We make decisions every day, and even the smallest affect the course of our life. For instance: soy milk or almond? Okay, maybe that one doesn’t have a significant impact, but the experience is different, and those experiences do put you on a slightly different fork of the road than you would have been on otherwise. Even the act of writing this blog sends out little ripples into the course of my life and the lives of those who read it.

But what about those moments when you reach one of those big forks, where the course you choose takes you off the well-traveled path you’re familiar with and sends you into the unknown? Like getting on that airplane that’s going to take you overseas for the first time, or debating that job offer that will take you across the country, or looking at your girl and thinking, I’m going to marry her.

That’s where I feel like I’m at today. The road hasn’t forked yet, but I can see it running up towards this mountain with the words BIG DECISION carved in the rock face, and I have no idea how my life is going to look afterwards.

That decision is going to come in the form of an email with British 1’s and 0’s. My editor is going to tell me just how close I am to publishing, and then…

Do I just have more of the same to look forward to? Do I throw in the towel? Start something new? Revel in her praise, put To Kill the Goddess on Amazon, and focus even harder on writing the next?

The wait is driving me crazy!

Good Advice

So there’s this kid at work. He’s a writer, or at least on his way to being one. He found out that I write and we ended up at lunch, where he proceeded to tell me all the problems he’s having with his writing. It was so familiar – like listening to myself from a decade ago – trying to figure out how to do the most basic things.

So I gave him a few pointers, a little try this, or how about that, and it felt good to be able to help someone out – even if only a little bit. But then he really began to open up, and his questions turned into a litany of self-doubt. How he doesn’t measure up to JK Rowling, or his own expectations, and how sometimes he despairs of ever being any good.

I finally stopped him and said, “Don’t be so hard in yourself. You are at the beginning of a lifelong journey and you can’t expect to be perfect right out of the gate. Think about how many canvases Claude Monet must have thrown away before painting waterlilies. And consider that I recently heard an interview where Stephen King said how ten years ago he wasn’t a good enough writer to write his new book.”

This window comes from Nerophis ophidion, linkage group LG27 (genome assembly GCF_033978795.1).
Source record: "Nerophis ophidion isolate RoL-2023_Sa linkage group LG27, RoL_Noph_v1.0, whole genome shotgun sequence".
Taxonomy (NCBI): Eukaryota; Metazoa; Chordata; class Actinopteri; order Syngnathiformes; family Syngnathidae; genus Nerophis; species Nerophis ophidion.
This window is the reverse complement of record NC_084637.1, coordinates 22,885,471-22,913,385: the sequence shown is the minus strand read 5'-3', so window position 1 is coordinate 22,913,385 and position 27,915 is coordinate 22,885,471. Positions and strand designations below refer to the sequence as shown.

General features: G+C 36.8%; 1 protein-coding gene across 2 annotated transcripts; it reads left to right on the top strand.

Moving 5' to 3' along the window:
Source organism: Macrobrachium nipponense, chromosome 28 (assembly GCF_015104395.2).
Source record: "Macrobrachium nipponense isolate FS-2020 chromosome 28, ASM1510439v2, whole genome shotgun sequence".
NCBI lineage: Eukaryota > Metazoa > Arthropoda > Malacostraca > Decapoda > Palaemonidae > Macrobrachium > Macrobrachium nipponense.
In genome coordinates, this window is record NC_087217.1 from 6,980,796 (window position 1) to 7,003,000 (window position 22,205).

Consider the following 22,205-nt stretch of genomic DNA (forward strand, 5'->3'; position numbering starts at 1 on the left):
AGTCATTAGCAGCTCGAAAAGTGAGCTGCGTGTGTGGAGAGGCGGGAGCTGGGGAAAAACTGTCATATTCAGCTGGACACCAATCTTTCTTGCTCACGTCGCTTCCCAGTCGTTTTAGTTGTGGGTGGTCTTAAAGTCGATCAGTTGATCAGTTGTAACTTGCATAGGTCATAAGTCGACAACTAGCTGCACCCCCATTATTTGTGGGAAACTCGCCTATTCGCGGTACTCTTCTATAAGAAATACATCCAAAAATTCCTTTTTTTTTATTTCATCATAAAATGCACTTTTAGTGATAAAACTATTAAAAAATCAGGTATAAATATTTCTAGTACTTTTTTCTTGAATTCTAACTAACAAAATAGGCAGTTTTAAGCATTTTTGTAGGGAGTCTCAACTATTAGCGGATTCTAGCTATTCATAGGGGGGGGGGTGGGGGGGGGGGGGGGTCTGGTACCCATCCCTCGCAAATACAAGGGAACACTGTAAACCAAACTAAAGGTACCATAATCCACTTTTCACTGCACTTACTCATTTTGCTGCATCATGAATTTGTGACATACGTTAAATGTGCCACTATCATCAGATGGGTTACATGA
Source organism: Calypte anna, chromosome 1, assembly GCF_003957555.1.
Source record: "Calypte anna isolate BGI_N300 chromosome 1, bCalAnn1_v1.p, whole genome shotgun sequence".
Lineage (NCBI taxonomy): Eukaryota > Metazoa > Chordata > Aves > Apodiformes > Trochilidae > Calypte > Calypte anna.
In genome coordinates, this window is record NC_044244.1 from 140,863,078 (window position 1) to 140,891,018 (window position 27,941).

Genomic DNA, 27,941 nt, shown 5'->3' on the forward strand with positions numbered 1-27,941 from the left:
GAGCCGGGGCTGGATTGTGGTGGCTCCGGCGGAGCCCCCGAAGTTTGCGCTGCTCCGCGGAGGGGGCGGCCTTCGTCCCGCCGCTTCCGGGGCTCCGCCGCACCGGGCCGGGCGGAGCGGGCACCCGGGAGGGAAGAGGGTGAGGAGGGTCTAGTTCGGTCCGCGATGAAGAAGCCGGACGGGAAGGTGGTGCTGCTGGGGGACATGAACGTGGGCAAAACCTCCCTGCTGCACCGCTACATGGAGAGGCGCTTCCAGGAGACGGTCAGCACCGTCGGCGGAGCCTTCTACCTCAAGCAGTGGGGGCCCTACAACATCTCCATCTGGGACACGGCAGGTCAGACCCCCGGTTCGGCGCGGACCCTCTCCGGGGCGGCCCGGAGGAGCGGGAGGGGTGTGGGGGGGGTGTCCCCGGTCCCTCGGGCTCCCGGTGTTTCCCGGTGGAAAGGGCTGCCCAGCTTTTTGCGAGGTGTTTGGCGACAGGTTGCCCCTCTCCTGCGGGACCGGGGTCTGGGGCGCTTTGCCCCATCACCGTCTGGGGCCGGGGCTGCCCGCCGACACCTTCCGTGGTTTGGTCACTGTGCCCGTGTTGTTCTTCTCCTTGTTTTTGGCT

He looked at me, really looked at me for maybe the first time we sat down, and I said, “Be patient with yourself. Put words on the page. The rest will come with time.”

Maybe I should listen to myself, eh?

That fork will get here when it gets here, and when it does, I’ll face what comes (or doesn’t).

The unknown will resolve itself when – as my father would say – it’s damn good and ready.

I just wish it would hurry the fuck up.

Done! (Again)

What’s up, minions?

Is been too long. Too much work talking too much time, leaving me just enough to snatch an hour of writing time here and there, with nothing left for blogging.

But FINALLY I’m done! Again.

But still not done done.

To Kill the Goddess is being shipped back over the pond, to let my editor have another go at it. I suspect that this time it is where it should have been the first time, but I wouldn’t be where I am now without Brett, so I’m cool with that.

What’s next? Taking what I’ve learned and applying it to Witness It. Can’t wait to get back to Jaskaran and Lolian. And maybe – sketching out some ideas for the follow up novel, Moon Sister.

Another milestone complete.

One step closer to publication!

How can there be more?

This is what I thought today, after cutting another 500+ words from chapter three.

And this is supposed to be my finishing draft. One last quick read through.

I understand why, and it wasn’t as odious as it sounds, but I know what most people think.

Take my father, for instance. He TOTALLY doesn’t get it. For him, its been years of asking how I’m doing, a me never finishing.

“When’s that book gonna be done, son?”


He’s probably given up. Along with a lot of other people.

But I am almost done.

For reals.

Six months. 5 new chapters. 14K less words. (Make that 14.5 and counting.)

An almost complete rewrite.

What’s next? Finish this pass! Then a final draft on Witness It, so that can go to the editor too. And then…

I have to learn a whole knew batch of skills.

Publishing. Scary.

Elevator Pitch

So I met this guy at work. He’s young, like he could probably be my offspring young, but he’s nice. Anyway, a few weeks ago we kind of bonded over a copy of the Hawkeye graphic novel he had on his desk. Fast forward to yesterday (I’m busy, OK?) and we ran into one another in the elevator. We got to talking and I found out he’s a kindred soul – a writer!

Now, when most people find out I’m a writer, and they ask me what I write, and I say, “sci-fi fantasy” they say, “Oh.”

I like this. It’s easy.

But this guy, the writer/geek, says, “Cool! What’s it about?”

This is a terrifying thing to ask a writer.

How do you encapsulate a 90,000+ word novel in ten seconds or less?

It ain’t easy, I can tell you that.

(Tangent: Leann says I should say what I told the nurse when I was under anesthesia, “It’s about faeries and monsters and stuff.”)

But I didn’t, and there I was, stammering like a schoolboy. So embarrassing.

And the moral of this post?

I need to work on my elevator pitch.